In many studies, low HDL and high TG were associated with increased diabetic peripheral neuropathy while LDL did not show any association. Smith et al. showed that there was an association between low HDL and elevated triglycerides with diabetic neuropathy. They aimed to determine whether the characteristics of metabolic syndrome other than hyperglycemia increased the risk of diabetic neuropathy . Tesfaye et al., with the aim of investigating the risk factors for neuropathic modification, showed that the incidence of diabetic neuropathy was associated with high TG levels in addition to blood sugar . A study conducted by Pai et al. was aimed at investigating the risk factors for peripheral neuropathy in patients with type 2 DM. They concluded that low levels of HDL increased the risk of diabetic peripheral neuropathy . Rosales-Hernandez et al. after examining oxidized LDL (OxLDL) in diabetic peripheral neuropathy concluded that there was no association between its level and occurring peripheral neuropathy .
In contrast to the studies with positive results, Zhu et al. showed that the number of monocytes and HDL levels were similar between healthy individuals and patients with type 2 diabetes with or without diabetic peripheral neuropathy . Interestingly, Li et al. in a study in China aimed at investigating the incidence of amputation in patients with diabetic foot ulcers and risk factors for amputation showed that low levels of TG were an independent risk factor for lower limb amputation in patients with diabetic foot ulcers .
Our study supported the results of previous studies for susceptibility to diabetic foot ulcers. Ikura et al. examined this issue of whether HDL levels predict the incidence of lower limb amputation and wound-related death in patients with diabetic foot ulcers or not. They concluded that low HDL levels in patients with diabetic foot ulcers were associated with the incidence of minor and major extremity amputation or wound-related death. But triglyceride and LDL levels did not predict them . Pei et al. in a meta-analysis aimed to investigate the effect of lipids and lipoproteins on diabetic foot ulcer risk in patients with type 2 DM. They showed that decreased HDL was an associated factor . Dai et al. conducted a study to investigate the relationship between vitamin D and risk of diabetic foot ulcer in patients with type 2 DM. The results of that study showed that low serum 25-OH-vitamin D levels were associated with the risk of diabetic foot ulcer. Although vitamin D levels showed higher diagnostic accuracy, the protective effect of HDL was greater based on logistic regression after adjusting the beta coefficients. The protective effects of HDL might be due to its anti-inflammatory effects on immune cells .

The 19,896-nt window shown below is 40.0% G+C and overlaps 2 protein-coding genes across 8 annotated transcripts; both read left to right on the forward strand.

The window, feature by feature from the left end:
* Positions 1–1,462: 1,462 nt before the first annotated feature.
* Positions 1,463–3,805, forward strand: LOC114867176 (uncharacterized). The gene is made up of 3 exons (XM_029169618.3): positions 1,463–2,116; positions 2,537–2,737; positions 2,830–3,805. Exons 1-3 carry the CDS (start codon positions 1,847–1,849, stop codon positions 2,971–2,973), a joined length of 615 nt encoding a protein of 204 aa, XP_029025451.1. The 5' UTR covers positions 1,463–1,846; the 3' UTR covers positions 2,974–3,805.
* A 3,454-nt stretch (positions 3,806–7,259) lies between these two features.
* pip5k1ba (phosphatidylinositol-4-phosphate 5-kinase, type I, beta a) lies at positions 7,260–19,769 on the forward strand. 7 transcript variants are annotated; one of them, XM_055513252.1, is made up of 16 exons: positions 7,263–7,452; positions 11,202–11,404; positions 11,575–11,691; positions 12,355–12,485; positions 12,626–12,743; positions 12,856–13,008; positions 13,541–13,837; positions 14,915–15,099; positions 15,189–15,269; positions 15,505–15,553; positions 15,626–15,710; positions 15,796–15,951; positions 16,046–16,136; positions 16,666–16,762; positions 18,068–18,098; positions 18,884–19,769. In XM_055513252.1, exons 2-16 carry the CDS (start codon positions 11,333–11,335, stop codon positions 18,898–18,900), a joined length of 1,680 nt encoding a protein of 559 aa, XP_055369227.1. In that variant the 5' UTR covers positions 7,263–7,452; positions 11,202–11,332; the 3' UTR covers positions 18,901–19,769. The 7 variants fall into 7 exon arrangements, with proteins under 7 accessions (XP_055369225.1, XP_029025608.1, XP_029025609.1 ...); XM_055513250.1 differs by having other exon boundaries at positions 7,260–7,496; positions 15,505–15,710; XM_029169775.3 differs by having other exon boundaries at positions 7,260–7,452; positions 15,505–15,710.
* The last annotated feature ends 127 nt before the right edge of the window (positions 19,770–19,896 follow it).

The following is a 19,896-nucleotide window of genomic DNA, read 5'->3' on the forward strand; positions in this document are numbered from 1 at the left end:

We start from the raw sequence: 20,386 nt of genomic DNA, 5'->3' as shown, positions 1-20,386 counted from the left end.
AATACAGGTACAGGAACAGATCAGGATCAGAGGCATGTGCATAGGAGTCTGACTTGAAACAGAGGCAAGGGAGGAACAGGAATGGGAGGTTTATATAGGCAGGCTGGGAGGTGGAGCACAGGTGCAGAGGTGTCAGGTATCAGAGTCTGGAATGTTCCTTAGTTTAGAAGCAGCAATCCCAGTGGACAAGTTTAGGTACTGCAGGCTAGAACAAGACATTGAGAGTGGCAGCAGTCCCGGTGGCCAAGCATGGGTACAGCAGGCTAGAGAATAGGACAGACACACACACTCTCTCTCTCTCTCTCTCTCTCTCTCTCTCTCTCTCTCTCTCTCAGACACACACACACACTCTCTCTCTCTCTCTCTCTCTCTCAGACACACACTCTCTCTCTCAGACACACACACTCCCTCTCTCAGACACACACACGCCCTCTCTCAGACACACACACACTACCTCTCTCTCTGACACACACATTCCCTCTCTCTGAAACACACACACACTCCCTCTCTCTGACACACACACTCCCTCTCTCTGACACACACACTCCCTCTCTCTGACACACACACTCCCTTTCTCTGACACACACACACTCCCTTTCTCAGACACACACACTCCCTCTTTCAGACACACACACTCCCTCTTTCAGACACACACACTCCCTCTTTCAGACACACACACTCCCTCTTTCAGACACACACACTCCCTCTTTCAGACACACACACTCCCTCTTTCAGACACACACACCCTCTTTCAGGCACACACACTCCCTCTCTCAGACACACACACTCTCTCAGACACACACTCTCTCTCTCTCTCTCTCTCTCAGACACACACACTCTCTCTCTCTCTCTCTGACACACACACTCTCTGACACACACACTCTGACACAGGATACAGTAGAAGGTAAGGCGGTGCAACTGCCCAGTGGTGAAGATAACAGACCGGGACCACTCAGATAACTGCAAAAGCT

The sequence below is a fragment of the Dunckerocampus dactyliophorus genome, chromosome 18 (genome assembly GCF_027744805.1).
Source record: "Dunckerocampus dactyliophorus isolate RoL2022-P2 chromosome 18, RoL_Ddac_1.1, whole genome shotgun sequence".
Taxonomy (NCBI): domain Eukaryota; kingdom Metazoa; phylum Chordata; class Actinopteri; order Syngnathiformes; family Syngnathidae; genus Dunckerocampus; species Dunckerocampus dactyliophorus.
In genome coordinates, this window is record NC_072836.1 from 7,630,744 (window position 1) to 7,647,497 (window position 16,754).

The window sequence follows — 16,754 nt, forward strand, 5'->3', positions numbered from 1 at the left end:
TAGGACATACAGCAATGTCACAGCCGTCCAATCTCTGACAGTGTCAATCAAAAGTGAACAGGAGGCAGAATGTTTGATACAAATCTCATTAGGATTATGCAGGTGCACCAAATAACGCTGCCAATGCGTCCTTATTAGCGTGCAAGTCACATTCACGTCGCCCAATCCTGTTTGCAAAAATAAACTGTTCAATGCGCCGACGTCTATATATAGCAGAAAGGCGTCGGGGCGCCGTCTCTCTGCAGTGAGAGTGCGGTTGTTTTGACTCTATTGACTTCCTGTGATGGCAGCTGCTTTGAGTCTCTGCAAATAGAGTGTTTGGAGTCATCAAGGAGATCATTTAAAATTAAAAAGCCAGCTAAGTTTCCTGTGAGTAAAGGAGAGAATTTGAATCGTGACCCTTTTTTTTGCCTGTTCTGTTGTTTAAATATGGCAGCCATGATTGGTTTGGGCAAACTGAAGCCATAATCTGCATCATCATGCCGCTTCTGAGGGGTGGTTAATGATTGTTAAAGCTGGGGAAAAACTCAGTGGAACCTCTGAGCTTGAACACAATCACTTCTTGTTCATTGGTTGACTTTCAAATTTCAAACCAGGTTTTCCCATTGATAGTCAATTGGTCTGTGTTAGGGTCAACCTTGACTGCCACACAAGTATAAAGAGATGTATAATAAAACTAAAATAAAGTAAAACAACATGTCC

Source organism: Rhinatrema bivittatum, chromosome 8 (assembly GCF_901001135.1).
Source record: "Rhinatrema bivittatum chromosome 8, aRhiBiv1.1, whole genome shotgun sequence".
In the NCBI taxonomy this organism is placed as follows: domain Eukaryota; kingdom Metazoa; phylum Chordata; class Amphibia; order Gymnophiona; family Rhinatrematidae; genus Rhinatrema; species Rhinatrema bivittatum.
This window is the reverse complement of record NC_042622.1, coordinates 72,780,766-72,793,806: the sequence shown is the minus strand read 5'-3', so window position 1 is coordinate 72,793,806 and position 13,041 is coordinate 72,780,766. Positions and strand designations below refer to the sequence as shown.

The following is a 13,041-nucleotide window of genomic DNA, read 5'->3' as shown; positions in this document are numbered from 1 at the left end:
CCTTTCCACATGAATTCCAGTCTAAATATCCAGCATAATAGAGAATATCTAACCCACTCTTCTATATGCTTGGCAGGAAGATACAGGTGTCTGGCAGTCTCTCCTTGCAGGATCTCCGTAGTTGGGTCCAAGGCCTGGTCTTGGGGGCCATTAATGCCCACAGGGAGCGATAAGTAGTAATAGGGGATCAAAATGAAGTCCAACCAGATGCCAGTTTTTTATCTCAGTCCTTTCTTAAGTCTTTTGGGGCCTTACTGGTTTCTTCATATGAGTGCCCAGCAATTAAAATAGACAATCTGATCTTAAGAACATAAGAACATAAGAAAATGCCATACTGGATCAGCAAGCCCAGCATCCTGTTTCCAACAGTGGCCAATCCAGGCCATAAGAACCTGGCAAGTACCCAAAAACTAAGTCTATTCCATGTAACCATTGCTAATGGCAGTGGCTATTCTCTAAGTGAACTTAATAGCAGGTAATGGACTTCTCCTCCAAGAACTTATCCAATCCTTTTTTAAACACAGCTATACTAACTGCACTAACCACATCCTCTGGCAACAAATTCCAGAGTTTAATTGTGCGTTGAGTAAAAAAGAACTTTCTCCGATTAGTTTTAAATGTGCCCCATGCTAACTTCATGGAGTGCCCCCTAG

A high-fat diet results in hyperlipidemia. Cholesterol and other substances of lipid metabolism accumulate in neurons. The deposition of these substances causes oxidative stress, followed by increased expression of proinflammatory cytokines and neuronal apoptosis. An animal study showed that dyslipidemia was an independent risk factor for the development of diabetic neuropathy .
The strength of this study was achieving an acceptable performance () and an acceptable goodness of fit (McFadden pseudo-) to be used in clinics. It seems that it was the first time that a practical formula for direct calculation of probability was reported for the prediction of diabetic foot ulcers. However, the study had some limitations. The most important one was lack of access to the time of event for this complication, and therefore, we did not consider time to event and could not perform Cox regression.
This model can be used clinically for consulting and managing diabetic patients who are at risk for diabetic foot ulcers. Among the predictors, age is not changeable and insulin dependency is usually inevitable; however, BMI and FBS can be controlled. The only negative predictor of the risk is HDL cholesterol. Keeping the HDL level more than 50 (mg/dl) is strongly suggested. Although statin use was not a significant predictor for diabetic foot ulcers, it should be regarded that its administration might be necessary for other indications and it can ameliorate lipid profile of the patients. Logistic regression modeling is a method in machine learning and data mining, but nevertheless, it is very practical and easy to interpret and use in daily clinic.
The raw data are available from https://data.mendeley.com/datasets/k62fdsnwkg/1.
Conflicts of Interest
The authors declare that they have no conflicts of interest.
All the authors participated in design and conceptualization and drafting or editing. Specifically, SAYA performed statistical analysis, NM collected the samples for the main data source and prepared data for the current study, and MJ was the supervisor and biochemistry consultant. All the authors approved the manuscript.
We acknowledge the authors of the main dataset for sharing publicly for research use (copyright CC BY 4.0). No further ethical registration was needed for this secondary analysis.